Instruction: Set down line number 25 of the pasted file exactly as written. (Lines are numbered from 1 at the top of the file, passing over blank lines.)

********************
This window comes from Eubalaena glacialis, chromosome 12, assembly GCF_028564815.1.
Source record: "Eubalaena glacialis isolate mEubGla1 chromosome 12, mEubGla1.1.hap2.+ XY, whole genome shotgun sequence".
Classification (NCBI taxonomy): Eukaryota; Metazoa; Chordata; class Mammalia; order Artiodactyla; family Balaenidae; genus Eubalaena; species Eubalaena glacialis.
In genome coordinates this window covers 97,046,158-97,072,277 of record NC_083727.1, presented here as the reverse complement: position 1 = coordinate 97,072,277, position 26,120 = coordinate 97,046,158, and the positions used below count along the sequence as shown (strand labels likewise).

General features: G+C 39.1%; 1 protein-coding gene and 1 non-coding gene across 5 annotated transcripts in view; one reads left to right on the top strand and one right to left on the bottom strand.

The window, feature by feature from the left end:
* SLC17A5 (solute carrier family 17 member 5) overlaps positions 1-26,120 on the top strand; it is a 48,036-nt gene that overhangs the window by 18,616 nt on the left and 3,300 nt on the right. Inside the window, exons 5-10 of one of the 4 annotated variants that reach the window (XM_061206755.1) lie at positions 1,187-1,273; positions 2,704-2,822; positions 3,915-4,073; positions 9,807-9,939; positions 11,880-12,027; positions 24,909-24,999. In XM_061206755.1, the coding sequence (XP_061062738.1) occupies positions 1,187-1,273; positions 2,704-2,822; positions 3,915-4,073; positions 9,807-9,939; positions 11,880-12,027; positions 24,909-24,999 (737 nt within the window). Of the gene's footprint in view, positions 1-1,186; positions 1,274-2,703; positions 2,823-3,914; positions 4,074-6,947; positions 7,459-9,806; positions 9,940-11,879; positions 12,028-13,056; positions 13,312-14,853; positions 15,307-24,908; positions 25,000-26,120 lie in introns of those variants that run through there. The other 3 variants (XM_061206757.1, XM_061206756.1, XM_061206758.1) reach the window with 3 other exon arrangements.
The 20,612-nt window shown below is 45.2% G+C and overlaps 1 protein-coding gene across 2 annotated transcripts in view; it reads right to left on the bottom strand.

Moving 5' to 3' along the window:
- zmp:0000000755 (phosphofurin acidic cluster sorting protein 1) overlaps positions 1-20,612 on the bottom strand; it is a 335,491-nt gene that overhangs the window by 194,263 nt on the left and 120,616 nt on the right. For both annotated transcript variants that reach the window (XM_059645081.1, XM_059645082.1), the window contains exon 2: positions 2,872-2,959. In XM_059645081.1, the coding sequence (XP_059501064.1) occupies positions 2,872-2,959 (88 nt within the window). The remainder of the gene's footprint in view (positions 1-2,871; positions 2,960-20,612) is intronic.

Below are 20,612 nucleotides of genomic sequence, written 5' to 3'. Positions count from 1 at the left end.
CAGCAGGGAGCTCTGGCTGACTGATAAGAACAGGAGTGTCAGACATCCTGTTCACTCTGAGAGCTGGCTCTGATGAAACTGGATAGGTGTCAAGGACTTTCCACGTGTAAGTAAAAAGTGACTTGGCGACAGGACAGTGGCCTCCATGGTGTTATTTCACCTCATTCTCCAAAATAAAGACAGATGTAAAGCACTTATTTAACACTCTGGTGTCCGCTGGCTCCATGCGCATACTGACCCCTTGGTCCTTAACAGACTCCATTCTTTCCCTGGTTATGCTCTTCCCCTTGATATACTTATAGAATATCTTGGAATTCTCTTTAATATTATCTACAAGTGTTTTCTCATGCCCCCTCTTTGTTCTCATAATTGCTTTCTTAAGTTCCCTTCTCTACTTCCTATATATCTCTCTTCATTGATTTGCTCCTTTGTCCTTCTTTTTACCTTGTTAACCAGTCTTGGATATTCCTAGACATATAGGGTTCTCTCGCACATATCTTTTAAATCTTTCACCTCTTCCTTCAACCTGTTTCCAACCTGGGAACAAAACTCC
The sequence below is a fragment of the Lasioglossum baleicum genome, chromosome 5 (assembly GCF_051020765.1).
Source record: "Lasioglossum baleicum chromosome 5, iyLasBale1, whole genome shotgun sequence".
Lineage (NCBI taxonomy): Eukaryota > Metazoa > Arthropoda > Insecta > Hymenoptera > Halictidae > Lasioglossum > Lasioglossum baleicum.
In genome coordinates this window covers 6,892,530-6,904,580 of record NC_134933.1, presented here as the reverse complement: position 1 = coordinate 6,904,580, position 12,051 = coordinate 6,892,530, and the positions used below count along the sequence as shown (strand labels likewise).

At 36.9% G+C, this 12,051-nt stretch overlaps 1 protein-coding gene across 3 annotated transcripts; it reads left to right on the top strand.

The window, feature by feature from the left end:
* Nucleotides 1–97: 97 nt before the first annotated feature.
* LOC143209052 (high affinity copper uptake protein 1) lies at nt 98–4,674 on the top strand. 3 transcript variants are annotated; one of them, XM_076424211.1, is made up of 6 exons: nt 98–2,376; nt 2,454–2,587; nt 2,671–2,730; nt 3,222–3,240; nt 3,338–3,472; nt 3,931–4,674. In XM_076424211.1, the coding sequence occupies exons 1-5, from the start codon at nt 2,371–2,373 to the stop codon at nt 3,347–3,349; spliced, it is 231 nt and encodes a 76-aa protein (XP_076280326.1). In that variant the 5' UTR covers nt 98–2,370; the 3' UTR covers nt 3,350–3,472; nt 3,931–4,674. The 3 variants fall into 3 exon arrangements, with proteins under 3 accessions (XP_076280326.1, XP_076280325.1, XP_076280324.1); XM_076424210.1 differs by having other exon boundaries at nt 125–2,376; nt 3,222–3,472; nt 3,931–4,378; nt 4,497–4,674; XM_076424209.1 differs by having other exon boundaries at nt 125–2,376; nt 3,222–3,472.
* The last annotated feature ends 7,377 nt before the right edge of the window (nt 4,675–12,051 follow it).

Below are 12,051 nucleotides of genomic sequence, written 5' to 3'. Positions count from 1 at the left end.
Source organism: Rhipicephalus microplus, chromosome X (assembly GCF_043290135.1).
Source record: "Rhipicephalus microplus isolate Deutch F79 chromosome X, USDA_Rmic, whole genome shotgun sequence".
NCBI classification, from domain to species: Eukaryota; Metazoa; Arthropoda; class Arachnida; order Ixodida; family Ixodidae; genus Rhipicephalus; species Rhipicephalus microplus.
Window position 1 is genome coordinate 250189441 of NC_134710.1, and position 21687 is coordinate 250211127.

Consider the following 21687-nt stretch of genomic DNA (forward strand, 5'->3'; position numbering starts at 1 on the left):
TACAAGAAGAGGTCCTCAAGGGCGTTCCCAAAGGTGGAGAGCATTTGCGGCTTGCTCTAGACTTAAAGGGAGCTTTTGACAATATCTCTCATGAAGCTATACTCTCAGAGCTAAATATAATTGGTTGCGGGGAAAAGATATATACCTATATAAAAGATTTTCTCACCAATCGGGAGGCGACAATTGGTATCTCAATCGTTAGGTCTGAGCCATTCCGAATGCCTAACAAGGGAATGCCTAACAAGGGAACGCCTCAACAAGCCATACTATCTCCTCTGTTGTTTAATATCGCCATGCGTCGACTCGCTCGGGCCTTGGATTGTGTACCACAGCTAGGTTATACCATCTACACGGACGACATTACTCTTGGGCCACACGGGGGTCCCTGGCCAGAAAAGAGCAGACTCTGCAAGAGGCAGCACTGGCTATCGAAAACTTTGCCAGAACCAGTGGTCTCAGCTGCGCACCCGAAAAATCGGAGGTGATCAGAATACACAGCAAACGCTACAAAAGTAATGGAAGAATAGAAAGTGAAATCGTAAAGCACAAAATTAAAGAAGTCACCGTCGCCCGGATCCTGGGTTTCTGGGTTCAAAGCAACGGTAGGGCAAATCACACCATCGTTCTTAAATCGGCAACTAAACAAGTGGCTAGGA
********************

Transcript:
NCBI classification, from domain to species: Eukaryota; Metazoa; Arthropoda; class Arachnida; order Ixodida; family Ixodidae; genus Rhipicephalus; species Rhipicephalus microplus.